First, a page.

The new page is called “honored”, and it’s now linked in the footer of every page.
It’s first time we have added content authored by someone outside ochs und junior, so I would like to explain the thought behind this decision.
When clients receive their ochs und junior, they often email us in strikingly glowing terms. We are always honored by the thought they put into their messages – and because we’ve done everything we can for their watch, we are even a bit proud.
“Honored” is a collection of these messages from clients – of course, just the ones who have provided their express written consent.
The page format is simple: a picture of the client’s watch, their message, and full name. There will be no statements from “John S.” or “Jane G.”. Each message will be signed by the client with their full name.
I’d like to clarify two points:
First, each ochs und junior client pays full price for their watch – we don’t discount. We think this is the fair way to handle sales. And besides, there is no retail margin added to an ochs und junior to offer a discount from. You are purchasing your watch “wholesale”, directly from the manufacturer (ochs und junior exclusively sells its watches directly from its workshop in Lucerne). In general, watch retailers add up to a 50% markup to the price of watches.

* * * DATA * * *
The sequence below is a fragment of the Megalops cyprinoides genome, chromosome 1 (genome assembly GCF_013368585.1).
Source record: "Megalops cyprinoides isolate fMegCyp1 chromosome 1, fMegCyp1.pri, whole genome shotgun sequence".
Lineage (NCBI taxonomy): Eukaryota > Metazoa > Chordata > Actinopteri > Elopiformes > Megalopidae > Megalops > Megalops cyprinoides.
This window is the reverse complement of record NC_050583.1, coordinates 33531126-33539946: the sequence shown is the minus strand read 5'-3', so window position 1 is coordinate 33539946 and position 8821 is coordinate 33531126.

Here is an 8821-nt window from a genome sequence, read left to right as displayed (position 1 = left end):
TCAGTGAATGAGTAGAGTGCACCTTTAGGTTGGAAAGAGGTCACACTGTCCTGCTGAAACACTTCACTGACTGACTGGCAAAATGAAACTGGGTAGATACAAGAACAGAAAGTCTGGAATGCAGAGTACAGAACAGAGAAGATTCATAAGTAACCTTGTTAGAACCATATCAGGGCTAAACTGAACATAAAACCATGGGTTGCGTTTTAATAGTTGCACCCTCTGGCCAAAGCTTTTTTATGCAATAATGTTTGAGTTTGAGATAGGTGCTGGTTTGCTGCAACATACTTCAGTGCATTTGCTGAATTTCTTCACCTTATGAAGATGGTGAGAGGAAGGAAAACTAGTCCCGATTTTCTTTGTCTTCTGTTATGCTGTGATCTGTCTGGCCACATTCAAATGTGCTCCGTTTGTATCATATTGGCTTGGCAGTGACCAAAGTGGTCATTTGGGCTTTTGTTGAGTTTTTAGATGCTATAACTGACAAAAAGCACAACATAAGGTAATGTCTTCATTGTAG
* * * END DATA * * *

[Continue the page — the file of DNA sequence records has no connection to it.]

Second, in addition to doing no advertisements, we have no “celebrity endorsers” or “brand ambassadors”. Marketing activities like these just don’t fit a watch company founded to be Ludwig Oechslin’s uncompromising idea factory. An ochs und junior watch is first about the product, and second about the personal relationship you form with cofounder Beat Weinmann during purchase (and when your watch is serviced). ochs und junior is not an “environment” or “brand” – it’s no accident that the watches have no logo on the dial or the case.
The first post on the “honored” page is from Dr. Hartmut Esslinger. Dr. Esslinger has had an illustrious career, which you can read about on Wikipedia. His comments about ochs und junior especially touched me. I moved from my hometown in Florida to work in Silicon Valley after reading books in my local library about how Steve Jobs started Apple Computer. In 1982, Jobs selected Hartmut’s firm to work on industrial design for Apple’s products. Hartmut and his team at Frogdesign created the “Snow white” design language used in Apple products from 1984 to 1990, so his name rang a bell when the order came in.
For all of the glowing messages from our clients, we’re honored!